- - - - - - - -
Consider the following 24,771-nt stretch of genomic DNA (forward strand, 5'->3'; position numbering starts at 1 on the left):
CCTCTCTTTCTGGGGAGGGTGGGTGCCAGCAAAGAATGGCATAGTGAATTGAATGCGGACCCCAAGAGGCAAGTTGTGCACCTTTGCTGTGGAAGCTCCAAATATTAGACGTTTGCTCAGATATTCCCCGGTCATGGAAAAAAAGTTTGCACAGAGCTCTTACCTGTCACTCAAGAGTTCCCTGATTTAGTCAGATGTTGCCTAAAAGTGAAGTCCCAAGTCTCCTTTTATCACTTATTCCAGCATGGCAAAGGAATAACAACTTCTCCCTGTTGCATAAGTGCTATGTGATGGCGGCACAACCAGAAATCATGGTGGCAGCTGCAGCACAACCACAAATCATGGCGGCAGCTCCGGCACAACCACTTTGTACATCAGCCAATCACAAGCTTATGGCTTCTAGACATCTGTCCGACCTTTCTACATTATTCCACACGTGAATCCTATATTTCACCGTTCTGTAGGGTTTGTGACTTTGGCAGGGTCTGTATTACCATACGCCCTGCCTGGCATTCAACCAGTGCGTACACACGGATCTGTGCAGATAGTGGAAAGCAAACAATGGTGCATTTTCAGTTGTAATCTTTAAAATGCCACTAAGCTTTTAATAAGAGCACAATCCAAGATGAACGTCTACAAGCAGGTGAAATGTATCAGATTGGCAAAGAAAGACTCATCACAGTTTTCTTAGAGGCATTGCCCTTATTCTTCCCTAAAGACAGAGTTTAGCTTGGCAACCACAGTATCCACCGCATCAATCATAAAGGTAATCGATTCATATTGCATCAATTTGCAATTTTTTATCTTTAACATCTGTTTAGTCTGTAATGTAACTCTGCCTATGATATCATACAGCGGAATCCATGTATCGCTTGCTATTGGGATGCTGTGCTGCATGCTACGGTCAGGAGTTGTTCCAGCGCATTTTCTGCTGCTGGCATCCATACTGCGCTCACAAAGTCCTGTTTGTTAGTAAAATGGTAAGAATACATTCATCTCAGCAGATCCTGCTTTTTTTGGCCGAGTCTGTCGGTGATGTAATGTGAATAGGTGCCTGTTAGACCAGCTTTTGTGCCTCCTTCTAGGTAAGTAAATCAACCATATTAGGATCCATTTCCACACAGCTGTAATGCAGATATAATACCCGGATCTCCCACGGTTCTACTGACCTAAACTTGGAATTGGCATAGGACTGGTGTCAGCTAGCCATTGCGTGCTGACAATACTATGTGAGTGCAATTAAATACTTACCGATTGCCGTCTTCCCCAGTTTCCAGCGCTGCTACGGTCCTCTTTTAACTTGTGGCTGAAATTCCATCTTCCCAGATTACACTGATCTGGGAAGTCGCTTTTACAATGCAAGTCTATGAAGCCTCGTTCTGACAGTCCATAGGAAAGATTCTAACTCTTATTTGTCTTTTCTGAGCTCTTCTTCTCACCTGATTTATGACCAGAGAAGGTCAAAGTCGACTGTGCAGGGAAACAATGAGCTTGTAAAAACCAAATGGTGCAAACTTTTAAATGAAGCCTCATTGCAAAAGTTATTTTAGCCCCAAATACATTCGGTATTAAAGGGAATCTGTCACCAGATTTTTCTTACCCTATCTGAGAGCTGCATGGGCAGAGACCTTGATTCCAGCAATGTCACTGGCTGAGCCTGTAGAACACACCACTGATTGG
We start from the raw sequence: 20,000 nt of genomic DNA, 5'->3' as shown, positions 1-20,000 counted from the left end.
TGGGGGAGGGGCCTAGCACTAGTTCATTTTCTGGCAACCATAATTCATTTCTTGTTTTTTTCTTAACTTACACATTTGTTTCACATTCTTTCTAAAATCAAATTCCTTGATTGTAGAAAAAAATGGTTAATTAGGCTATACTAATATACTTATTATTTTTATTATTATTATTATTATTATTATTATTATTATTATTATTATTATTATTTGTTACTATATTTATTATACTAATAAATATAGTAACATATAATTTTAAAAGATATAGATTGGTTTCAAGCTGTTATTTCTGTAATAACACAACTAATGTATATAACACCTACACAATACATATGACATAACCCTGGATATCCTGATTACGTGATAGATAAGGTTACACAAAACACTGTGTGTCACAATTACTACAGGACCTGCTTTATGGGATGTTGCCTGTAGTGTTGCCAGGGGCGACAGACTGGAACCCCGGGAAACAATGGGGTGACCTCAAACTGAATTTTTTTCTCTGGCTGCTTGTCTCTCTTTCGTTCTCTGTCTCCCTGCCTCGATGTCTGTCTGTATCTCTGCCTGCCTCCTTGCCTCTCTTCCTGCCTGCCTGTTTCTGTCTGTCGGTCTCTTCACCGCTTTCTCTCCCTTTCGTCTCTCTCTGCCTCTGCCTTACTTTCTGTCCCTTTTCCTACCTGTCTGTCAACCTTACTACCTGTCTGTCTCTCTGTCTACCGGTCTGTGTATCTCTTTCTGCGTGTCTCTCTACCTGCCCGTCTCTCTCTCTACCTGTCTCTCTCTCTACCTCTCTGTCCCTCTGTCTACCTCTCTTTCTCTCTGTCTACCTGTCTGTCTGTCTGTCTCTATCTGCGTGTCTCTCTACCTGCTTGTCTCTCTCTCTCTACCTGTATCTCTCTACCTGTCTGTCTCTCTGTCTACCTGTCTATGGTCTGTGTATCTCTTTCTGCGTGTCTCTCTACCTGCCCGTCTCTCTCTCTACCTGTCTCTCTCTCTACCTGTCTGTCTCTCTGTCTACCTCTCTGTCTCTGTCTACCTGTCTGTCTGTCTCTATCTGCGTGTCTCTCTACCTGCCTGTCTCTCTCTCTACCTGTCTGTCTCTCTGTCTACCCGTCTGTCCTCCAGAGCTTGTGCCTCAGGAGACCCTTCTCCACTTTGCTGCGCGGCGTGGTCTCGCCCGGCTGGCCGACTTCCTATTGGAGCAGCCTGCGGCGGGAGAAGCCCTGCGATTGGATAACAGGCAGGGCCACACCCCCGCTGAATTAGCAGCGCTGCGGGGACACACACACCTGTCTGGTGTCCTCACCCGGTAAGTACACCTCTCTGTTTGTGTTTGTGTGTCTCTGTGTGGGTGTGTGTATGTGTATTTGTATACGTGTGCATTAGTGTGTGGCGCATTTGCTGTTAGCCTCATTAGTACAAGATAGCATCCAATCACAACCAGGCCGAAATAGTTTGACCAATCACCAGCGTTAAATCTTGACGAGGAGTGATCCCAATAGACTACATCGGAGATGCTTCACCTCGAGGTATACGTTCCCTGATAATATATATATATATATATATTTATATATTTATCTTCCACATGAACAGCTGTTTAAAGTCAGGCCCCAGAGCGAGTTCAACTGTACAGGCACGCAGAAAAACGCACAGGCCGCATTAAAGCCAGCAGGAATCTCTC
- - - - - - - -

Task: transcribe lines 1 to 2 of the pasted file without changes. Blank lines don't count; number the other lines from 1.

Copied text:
Consider the following 24,771-nt stretch of genomic DNA (forward strand, 5'->3'; position numbering starts at 1 on the left):
CCTCTCTTTCTGGGGAGGGTGGGTGCCAGCAAAGAATGGCATAGTGAATTGAATGCGGACCCCAAGAGGCAAGTTGTGCACCTTTGCTGTGGAAGCTCCAAATATTAGACGTTTGCTCAGATATTCCCCGGTCATGGAAAAAAAGTTTGCACAGAGCTCTTACCTGTCACTCAAGAGTTCCCTGATTTAGTCAGATGTTGCCTAAAAGTGAAGTCCCAAGTCTCCTTTTATCACTTATTCCAGCATGGCAAAGGAATAACAACTTCTCCCTGTTGCATAAGTGCTATGTGATGGCGGCACAACCAGAAATCATGGTGGCAGCTGCAGCACAACCACAAATCATGGCGGCAGCTCCGGCACAACCACTTTGTACATCAGCCAATCACAAGCTTATGGCTTCTAGACATCTGTCCGACCTTTCTACATTATTCCACACGTGAATCCTATATTTCACCGTTCTGTAGGGTTTGTGACTTTGGCAGGGTCTGTATTACCATACGCCCTGCCTGGCATTCAACCAGTGCGTACACACGGATCTGTGCAGATAGTGGAAAGCAAACAATGGTGCATTTTCAGTTGTAATCTTTAAAATGCCACTAAGCTTTTAATAAGAGCACAATCCAAGATGAACGTCTACAAGCAGGTGAAATGTATCAGATTGGCAAAGAAAGACTCATCACAGTTTTCTTAGAGGCATTGCCCTTATTCTTCCCTAAAGACAGAGTTTAGCTTGGCAACCACAGTATCCACCGCATCAATCATAAAGGTAATCGATTCATATTGCATCAATTTGCAATTTTTTATCTTTAACATCTGTTTAGTCTGTAATGTAACTCTGCCTATGATATCATACAGCGGAATCCATGTATCGCTTGCTATTGGGATGCTGTGCTGCATGCTACGGTCAGGAGTTGTTCCAGCGCATTTTCTGCTGCTGGCATCCATACTGCGCTCACAAAGTCCTGTTTGTTAGTAAAATGGTAAGAATACATTCATCTCAGCAGATCCTGCTTTTTTTGGCCGAGTCTGTCGGTGATGTAATGTGAATAGGTGCCTGTTAGACCAGCTTTTGTGCCTCCTTCTAGGTAAGTAAATCAACCATATTAGGATCCATTTCCACACAGCTGTAATGCAGATATAATACCCGGATCTCCCACGGTTCTACTGACCTAAACTTGGAATTGGCATAGGACTGGTGTCAGCTAGCCATTGCGTGCTGACAATACTATGTGAGTGCAATTAAATACTTACCGATTGCCGTCTTCCCCAGTTTCCAGCGCTGCTACGGTCCTCTTTTAACTTGTGGCTGAAATTCCATCTTCCCAGATTACACTGATCTGGGAAGTCGCTTTTACAATGCAAGTCTATGAAGCCTCGTTCTGACAGTCCATAGGAAAGATTCTAACTCTTATTTGTCTTTTCTGAGCTCTTCTTCTCACCTGATTTATGACCAGAGAAGGTCAAAGTCGACTGTGCAGGGAAACAATGAGCTTGTAAAAACCAAATGGTGCAAACTTTTAAATGAAGCCTCATTGCAAAAGTTATTTTAGCCCCAAATACATTCGGTATTAAAGGGAATCTGTCACCAGATTTTTCTTACCCTATCTGAGAGCTGCATGGGCAGAGACCTTGATTCCAGCAATGTCACTGGCTGAGCCTGTAGAACACACCACTGATTGG